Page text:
Smuggling Humans: A Theory of Debt-Financed Migration
AbstractWe introduce financial constraints in a theoretical analysis of illegal immigration. Intermediaries finance the migration costs of wealth-constrained migrants, who enter temporary servitude contracts to repay the debt. These debt/labor contracts are easier to enforce in the illegal than in the legal sector of the host country. Hence, when moving from the illegal to the legal sector becomes more costly, for instance, because of stricter deportation policies, fewer immigrants default on debt. This reduces the risks for intermediaries, who are then more willing to finance illegal migration. Stricter deportation policies may thus, ex ante, increase rather than decrease the flow of illegal migrants. Furthermore, stricter deportation policies worsen the skill composition of immigrants. While stricter border controls decrease overall immigration, they may result in an increase of debt-financed migration. We also show that there are complementarities between employer sanctions and deportation policies. We use available evidence to check the empirical consistency of the theory.
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Bibliographic InfoPaper provided by Center for Economic and Financial Research (CEFIR) in its series Working Papers with number w0058.
Length: 31 pages
Date of creation: Feb 2002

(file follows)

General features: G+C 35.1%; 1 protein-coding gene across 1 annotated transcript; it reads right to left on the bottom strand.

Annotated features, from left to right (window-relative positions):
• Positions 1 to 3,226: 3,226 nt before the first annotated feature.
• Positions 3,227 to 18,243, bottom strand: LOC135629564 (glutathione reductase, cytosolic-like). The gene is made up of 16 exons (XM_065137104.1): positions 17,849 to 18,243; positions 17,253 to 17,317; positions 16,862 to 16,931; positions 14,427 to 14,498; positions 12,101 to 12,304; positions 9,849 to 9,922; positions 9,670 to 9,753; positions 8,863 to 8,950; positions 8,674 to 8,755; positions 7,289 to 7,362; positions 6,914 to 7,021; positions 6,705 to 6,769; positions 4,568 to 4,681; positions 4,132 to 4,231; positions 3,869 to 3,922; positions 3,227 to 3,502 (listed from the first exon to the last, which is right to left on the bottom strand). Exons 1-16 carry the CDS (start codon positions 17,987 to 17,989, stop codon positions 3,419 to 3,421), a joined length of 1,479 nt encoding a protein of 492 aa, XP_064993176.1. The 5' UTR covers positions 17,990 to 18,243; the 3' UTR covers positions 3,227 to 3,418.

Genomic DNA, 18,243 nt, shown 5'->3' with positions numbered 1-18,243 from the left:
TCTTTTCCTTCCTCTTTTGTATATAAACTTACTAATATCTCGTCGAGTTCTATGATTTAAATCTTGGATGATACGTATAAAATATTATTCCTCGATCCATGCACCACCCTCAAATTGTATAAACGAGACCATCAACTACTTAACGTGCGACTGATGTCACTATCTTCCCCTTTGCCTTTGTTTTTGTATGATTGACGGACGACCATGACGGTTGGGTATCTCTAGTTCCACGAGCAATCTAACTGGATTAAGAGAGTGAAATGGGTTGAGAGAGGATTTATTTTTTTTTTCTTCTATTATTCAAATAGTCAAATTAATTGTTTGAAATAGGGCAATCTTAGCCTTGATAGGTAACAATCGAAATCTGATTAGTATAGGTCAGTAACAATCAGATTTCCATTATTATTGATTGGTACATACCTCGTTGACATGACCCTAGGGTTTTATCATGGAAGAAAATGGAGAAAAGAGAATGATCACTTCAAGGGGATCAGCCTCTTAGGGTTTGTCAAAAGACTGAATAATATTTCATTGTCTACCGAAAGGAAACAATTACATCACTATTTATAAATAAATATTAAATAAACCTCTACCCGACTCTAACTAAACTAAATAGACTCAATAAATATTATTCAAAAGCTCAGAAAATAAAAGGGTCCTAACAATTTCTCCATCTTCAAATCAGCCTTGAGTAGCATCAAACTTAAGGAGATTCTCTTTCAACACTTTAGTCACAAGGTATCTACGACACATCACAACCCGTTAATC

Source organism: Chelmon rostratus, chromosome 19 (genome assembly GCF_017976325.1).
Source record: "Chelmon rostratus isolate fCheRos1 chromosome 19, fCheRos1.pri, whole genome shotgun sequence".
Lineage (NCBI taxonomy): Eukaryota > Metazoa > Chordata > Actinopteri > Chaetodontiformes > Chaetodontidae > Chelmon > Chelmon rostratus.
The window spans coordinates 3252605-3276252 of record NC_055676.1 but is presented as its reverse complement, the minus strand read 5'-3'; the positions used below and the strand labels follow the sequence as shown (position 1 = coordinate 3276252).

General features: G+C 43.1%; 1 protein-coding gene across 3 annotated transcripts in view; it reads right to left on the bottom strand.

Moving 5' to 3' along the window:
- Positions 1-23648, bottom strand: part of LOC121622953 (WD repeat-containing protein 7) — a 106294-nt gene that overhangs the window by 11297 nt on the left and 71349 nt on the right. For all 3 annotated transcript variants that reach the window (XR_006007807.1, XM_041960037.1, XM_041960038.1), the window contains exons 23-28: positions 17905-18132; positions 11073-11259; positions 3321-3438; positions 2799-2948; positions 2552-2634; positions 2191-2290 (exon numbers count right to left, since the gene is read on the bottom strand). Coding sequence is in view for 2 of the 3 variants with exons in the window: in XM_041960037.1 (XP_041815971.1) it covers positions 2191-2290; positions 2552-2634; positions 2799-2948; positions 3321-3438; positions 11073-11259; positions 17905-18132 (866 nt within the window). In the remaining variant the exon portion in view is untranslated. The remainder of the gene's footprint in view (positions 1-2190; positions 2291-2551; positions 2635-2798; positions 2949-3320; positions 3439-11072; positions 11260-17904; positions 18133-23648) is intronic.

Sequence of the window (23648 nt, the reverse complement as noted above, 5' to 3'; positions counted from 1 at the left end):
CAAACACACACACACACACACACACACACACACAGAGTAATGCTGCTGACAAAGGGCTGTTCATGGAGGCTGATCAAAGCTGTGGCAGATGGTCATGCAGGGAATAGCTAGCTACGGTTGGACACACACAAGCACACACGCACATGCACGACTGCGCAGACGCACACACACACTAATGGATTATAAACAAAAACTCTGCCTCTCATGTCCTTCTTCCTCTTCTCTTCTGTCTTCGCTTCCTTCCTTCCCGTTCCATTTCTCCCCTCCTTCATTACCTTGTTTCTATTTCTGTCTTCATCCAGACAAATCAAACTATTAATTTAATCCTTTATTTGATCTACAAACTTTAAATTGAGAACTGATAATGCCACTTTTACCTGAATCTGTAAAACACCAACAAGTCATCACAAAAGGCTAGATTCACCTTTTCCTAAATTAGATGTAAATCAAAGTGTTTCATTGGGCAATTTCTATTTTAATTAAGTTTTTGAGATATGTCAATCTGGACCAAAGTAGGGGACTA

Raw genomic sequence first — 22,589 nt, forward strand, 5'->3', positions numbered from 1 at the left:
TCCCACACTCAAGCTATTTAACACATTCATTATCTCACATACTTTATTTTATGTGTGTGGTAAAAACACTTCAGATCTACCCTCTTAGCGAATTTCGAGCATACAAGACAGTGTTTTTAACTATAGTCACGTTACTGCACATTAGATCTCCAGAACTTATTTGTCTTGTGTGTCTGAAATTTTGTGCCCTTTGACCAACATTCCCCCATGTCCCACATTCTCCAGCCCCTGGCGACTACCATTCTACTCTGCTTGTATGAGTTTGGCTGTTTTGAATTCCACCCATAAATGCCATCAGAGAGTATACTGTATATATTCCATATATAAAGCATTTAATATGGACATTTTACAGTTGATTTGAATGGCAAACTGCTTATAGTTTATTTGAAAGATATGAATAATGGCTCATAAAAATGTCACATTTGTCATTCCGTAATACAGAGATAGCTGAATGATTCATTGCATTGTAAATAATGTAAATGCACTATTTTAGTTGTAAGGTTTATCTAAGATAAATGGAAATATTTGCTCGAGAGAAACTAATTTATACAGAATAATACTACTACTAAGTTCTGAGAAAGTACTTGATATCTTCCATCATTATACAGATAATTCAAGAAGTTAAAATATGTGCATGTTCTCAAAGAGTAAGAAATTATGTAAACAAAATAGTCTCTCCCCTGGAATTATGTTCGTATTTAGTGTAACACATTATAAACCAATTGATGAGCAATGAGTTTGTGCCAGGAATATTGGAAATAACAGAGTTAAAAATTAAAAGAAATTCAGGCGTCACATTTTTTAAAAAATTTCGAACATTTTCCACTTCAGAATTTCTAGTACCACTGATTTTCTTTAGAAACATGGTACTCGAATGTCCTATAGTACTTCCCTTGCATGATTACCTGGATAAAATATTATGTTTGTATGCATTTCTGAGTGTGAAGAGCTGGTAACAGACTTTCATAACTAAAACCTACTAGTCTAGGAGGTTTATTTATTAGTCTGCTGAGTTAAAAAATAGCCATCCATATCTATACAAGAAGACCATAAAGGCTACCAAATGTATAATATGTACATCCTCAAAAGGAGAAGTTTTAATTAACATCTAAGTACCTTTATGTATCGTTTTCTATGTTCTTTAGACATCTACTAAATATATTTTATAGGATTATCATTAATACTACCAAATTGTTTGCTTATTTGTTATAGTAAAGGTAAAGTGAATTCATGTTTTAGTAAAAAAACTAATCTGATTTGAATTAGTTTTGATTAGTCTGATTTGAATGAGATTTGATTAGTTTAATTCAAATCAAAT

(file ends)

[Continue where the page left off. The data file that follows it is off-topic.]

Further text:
Date of revision: Dec 2005
Publication status: Forthcoming in the Journal of European Economic Association
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Illegal migration; wealth constraints; indentured servitude; financial contracting;
Other versions of this item:
- Guido Friebel & Sergei Guriev, 2006. "Smuggling Humans: A Theory of Debt-financed Migration," Journal of the European Economic Association, MIT Press, vol. 4(6), pages 1085-1111, December.
- Friebel, Guido & Guriev, Sergei, 2004. "Smuggling Humans: A Theory of Debt-Financed Migration," CEPR Discussion Papers 4305, C.E.P.R. Discussion Papers.
- Friebel, Guido & Guriev, Sergei, 2004. "Smuggling Humans: A Theory of Debt-Financed Migration," IZA Discussion Papers 1025, Institute for the Study of Labor (IZA).
- J61 - Labor and Demographic Economics - - Mobility, Unemployment, Vacancies, and Immigrant Workers - - - Geographic Labor Mobility; Immigrant Workers
- K42 - Law and Economics - - Legal Procedure, the Legal System, and Illegal Behavior - - - Illegal Behavior and the Enforcement of Law
- O17 - Economic Development, Technological Change, and Growth - - Economic Development - - - Formal and Informal Sectors; Shadow Economy; Institutional Arrangements
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